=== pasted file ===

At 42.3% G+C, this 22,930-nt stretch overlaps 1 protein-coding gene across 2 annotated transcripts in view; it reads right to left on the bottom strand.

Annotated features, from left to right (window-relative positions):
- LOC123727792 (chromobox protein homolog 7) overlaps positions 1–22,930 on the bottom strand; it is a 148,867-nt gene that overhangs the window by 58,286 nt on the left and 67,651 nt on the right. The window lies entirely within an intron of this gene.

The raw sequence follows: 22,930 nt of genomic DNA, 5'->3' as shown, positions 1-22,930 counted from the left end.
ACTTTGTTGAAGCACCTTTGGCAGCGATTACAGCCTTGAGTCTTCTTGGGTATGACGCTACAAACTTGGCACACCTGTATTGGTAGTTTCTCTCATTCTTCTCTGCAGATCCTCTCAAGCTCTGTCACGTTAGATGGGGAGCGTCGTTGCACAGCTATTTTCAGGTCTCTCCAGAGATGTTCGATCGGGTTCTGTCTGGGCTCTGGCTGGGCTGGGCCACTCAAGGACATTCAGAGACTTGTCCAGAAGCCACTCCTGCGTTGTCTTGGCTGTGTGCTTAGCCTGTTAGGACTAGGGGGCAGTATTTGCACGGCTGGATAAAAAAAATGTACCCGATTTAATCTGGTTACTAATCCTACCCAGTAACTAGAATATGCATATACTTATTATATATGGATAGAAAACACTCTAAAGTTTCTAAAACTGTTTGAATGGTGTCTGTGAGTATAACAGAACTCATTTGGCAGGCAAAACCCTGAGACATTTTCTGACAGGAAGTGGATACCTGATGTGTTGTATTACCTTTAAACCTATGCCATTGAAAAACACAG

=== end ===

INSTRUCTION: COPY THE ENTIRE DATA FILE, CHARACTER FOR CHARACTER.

At 42.3% G+C, this 22,930-nt stretch overlaps 1 protein-coding gene across 2 annotated transcripts in view; it reads right to left on the bottom strand.

Annotated features, from left to right (window-relative positions):
- LOC123727792 (chromobox protein homolog 7) overlaps positions 1–22,930 on the bottom strand; it is a 148,867-nt gene that overhangs the window by 58,286 nt on the left and 67,651 nt on the right. The window lies entirely within an intron of this gene.

The raw sequence follows: 22,930 nt of genomic DNA, 5'->3' as shown, positions 1-22,930 counted from the left end.
ACTTTGTTGAAGCACCTTTGGCAGCGATTACAGCCTTGAGTCTTCTTGGGTATGACGCTACAAACTTGGCACACCTGTATTGGTAGTTTCTCTCATTCTTCTCTGCAGATCCTCTCAAGCTCTGTCACGTTAGATGGGGAGCGTCGTTGCACAGCTATTTTCAGGTCTCTCCAGAGATGTTCGATCGGGTTCTGTCTGGGCTCTGGCTGGGCTGGGCCACTCAAGGACATTCAGAGACTTGTCCAGAAGCCACTCCTGCGTTGTCTTGGCTGTGTGCTTAGCCTGTTAGGACTAGGGGGCAGTATTTGCACGGCTGGATAAAAAAAATGTACCCGATTTAATCTGGTTACTAATCCTACCCAGTAACTAGAATATGCATATACTTATTATATATGGATAGAAAACACTCTAAAGTTTCTAAAACTGTTTGAATGGTGTCTGTGAGTATAACAGAACTCATTTGGCAGGCAAAACCCTGAGACATTTTCTGACAGGAAGTGGATACCTGATGTGTTGTATTACCTTTAAACCTATGCCATTGAAAAACACAG